Thirdly, and most importantly, we have to look at the long-term implications of current growth patterns. If China succeeds in lifting all of its 1.3 billion people out of poverty and into the global middle class, we would have hundreds of millions of talented people who could contribute to the world with their creativity and productive labour. Instead of only looking at the consumption-side of the economic equation, we should ask what role these people could play in securing the long-term survival of humanity through the development of new energy sources, more advanced recycling technologies and, ultimately, space colonization. If we truly are not to discount the future, then we cannot ignore the simple fact that if humanity were to climb to the stars, millions of years of civilization would lie ahead of us and tens of billions of humans would be able to enjoy the precious gift of consciousness.

Considering all of this, I believe that we have a moral duty to do what we can to mitigate climate change, be it through demand-side reductions or supply-side innovation (see previous post). However, we would indeed be guilty of wilfully murdering future people if we chose to ignore the bigger historical picture of human evolution. As much as we need change, we need change in an intelligent direction, a direction that can inspire rather than frighten people and a direction that has a reasonable chance of securing democratic support not only in individual countries but also in a pluralistic world.

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Thursday, February 17, 2011

Technology-led climate policy

Today we talked about “Energy and climate change” in the sustainability class. In preparation for this, I stumbled upon a piece by two economists at McGill University entitled “An Analysis of a Technology-led Climate Policy as a Response to Climate Change”. The paper explains why climate change mitigation poses a much more difficult challenge than some economists like Nicholas Stern want us to believe and why the current target-based approach to climate change mitigation is doomed to fail as it puts the “cart” (large cuts in emissions) before the “horse” (the technological means for making the cuts).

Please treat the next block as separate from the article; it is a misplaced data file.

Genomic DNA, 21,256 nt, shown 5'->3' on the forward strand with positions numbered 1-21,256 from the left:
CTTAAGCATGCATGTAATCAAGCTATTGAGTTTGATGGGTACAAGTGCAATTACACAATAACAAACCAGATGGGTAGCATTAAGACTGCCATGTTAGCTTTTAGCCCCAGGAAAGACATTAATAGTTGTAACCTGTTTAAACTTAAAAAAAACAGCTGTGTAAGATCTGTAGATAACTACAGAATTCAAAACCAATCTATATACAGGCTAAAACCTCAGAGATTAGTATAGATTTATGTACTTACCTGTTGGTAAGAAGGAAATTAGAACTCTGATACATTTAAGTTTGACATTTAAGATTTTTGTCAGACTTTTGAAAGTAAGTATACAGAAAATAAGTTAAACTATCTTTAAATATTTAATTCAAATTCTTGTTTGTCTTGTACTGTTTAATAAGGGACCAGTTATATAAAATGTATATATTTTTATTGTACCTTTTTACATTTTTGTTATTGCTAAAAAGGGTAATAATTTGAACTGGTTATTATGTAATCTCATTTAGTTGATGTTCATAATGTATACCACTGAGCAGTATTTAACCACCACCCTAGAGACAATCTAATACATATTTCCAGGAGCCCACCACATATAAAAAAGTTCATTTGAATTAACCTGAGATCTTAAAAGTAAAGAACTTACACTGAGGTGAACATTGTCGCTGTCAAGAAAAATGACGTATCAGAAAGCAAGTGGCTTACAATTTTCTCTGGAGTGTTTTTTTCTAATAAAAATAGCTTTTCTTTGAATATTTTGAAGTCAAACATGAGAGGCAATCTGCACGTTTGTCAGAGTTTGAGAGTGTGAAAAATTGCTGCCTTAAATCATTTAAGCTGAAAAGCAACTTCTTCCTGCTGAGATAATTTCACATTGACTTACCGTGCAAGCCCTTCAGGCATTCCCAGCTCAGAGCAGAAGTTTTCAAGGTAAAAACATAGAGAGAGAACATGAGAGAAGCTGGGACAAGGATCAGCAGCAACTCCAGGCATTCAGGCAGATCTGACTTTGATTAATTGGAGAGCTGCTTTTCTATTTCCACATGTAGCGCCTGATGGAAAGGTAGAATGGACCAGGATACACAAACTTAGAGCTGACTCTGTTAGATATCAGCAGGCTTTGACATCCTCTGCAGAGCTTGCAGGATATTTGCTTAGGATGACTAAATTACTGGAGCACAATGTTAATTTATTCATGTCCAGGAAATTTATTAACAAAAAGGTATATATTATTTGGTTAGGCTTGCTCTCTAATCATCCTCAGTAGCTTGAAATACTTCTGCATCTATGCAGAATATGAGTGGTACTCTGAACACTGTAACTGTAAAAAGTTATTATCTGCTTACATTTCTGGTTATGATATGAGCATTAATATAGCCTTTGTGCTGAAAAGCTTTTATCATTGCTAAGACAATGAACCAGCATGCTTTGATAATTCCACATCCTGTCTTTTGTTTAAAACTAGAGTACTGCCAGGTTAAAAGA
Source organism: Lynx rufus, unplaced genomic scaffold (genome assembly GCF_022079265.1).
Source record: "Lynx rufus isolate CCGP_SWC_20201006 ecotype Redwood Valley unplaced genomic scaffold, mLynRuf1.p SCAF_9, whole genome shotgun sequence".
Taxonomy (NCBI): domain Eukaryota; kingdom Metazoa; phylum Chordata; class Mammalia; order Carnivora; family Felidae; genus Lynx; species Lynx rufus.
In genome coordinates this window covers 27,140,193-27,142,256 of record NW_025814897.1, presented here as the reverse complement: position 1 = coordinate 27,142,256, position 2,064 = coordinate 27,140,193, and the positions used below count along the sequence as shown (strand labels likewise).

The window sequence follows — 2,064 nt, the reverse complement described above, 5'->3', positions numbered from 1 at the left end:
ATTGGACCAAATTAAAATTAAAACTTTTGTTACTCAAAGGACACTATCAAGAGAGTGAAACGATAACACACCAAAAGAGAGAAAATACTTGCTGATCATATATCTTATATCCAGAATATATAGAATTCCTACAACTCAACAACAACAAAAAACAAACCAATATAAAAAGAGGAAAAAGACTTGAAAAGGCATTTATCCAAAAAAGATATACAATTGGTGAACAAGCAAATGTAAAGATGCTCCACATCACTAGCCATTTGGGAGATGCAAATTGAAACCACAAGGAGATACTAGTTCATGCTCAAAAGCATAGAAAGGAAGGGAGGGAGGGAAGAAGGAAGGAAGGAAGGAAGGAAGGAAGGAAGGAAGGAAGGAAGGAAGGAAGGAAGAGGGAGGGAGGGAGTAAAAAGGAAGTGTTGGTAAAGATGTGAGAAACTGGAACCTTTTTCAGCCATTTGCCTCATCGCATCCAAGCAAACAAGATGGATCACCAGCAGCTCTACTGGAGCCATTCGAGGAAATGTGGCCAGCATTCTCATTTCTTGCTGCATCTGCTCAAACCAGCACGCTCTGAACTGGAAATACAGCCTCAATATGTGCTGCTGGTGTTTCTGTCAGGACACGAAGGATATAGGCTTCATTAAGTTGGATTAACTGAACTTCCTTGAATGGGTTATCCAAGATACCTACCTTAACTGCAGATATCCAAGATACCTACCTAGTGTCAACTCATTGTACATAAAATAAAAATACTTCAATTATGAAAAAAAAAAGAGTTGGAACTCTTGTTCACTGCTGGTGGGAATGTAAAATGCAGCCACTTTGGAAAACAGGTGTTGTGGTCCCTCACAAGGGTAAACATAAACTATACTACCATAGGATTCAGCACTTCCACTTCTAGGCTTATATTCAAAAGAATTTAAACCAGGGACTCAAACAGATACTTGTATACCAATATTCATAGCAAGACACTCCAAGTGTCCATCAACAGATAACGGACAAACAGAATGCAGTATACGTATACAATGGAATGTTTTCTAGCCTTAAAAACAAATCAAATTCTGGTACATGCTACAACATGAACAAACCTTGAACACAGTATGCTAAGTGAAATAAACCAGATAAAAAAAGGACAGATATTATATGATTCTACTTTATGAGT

Unfortunately, as the authors correctly point out, the debate on climate change has been almost exclusively about the ends (how much emissions are to be cut) rather than the means (how emissions are to be cut). While there is clearly room for demand-side mitigation (such as more energy efficient building codes, more trains instead of cars and less meat consumption), the simple fact that we are now seven billion people on this planet makes it imperative that we develop new means of producing vast quantities of carbon emission-free energy.

Access to such emission-free energy would not only provide immediate mitigation by replacing coal and other fossil primary energy sources, it would also pave the way for electric cars, large-scale desalination of sea water and other crucial components in a more sustainable future world. The list of possible technologies includes things like nuclear fusion, deep geothermal energy and biological hydrogen production. The problem is that such technologies are still decades into the future and will require a lot of basic research and development. Many people will argue that we do not have the time to wait until such new energy sources can be developed. While they may be right that we should immediately do what we can in terms of demand-side mitigation, it is clear that without radical new supply-side technologies, climate stabilization will be nearly impossible:

“On the face of it, attempts to directly control global carbon emissions will not work, and certainly not in the absence of ready-to-deploy, scalable, and transferable carbon emission-free energy technologies. The technology requirements cannot be wished, priced, assumed or targeted away.”